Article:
A team including scientists from Italy, Bulgaria and the US and led by the Armagh Observatory and Planetarium (AOP) in Northern Ireland has been studying the Trojans of Mars to understand what they tell us about the early history of the inner worlds of our solar system—the so-called terrestrial planets—but also to inform searches for Trojans of the Earth. Ironically, it is much easier to find Trojans of Mars than for our own planet because these Earth Trojans, if they exist, sit always close to the Sun in the sky where it is difficult to point a telescope. An Earth Trojan, named 2010 TK7, was found a decade ago by NASA’s WISE space telescope, but computer modeling showed it is a temporary visitor from the belt of asteroids between Mars and Jupiter rather than a relic planetesimal from the Earth’s formation.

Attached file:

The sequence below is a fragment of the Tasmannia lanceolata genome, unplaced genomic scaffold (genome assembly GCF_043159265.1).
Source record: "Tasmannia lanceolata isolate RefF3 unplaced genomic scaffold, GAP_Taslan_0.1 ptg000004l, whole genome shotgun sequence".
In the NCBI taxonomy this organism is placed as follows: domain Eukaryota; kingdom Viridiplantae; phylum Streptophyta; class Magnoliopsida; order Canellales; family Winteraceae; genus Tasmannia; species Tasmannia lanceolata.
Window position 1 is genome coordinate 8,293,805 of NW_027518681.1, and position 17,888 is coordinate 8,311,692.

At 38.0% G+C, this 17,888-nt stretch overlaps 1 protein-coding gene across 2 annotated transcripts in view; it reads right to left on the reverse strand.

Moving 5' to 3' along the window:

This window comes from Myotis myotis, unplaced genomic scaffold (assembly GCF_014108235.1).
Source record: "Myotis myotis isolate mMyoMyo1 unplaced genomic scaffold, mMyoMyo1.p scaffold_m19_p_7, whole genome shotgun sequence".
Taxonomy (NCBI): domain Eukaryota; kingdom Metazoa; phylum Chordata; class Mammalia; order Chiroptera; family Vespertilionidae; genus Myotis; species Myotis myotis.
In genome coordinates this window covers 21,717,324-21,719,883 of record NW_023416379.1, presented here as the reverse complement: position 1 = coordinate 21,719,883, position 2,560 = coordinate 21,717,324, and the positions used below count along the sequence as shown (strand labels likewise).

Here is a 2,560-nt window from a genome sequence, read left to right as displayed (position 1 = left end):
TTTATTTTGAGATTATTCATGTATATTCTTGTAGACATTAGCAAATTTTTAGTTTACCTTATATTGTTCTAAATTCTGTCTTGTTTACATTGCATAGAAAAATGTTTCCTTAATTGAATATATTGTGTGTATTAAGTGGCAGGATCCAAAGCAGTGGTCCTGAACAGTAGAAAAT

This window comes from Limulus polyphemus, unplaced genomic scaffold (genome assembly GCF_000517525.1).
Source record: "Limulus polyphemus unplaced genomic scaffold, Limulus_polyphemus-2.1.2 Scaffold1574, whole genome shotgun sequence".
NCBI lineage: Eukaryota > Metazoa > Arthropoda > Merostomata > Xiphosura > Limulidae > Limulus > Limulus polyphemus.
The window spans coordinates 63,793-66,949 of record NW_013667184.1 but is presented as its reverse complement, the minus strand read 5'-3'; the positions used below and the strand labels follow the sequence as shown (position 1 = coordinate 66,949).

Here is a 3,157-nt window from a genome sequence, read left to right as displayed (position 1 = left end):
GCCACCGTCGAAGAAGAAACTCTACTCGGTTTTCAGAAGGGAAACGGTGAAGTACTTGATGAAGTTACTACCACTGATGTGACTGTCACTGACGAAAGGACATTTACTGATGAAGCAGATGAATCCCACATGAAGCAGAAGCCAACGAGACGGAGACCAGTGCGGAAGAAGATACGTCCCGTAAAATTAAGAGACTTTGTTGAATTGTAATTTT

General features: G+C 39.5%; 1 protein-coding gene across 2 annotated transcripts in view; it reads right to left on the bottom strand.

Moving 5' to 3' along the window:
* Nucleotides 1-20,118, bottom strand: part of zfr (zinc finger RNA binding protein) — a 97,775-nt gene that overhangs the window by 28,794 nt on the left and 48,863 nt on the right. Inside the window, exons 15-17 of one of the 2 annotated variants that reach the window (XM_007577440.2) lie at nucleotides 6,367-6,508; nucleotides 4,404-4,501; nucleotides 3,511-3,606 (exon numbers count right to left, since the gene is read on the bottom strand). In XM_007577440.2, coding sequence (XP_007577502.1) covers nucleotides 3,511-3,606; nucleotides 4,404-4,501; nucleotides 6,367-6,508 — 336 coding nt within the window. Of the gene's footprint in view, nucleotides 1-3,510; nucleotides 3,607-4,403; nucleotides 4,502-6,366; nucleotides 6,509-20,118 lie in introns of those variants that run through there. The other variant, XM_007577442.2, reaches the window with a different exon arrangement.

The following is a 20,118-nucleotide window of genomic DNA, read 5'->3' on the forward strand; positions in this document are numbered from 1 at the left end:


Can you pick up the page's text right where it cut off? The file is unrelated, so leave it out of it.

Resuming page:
To find out the composition of the Mars Trojans, the team used X-SHOOTER, a spectrograph mounted on the European Southern Observatory 8-m Very Large Telescope (VLT) in Chile. X-SHOOTER looks at how the surface of the asteroid reflects sunlight of different colors—its reflectance spectrum. By performing a spectral comparison with other solar system bodies with known composition, a process called taxonomy, the team hoped to determine if this asteroid is made by material similar to the rocky planets like the Earth, or if it is a piece of carbon- and water-rich matter typical of the outer solar system beyond Jupiter.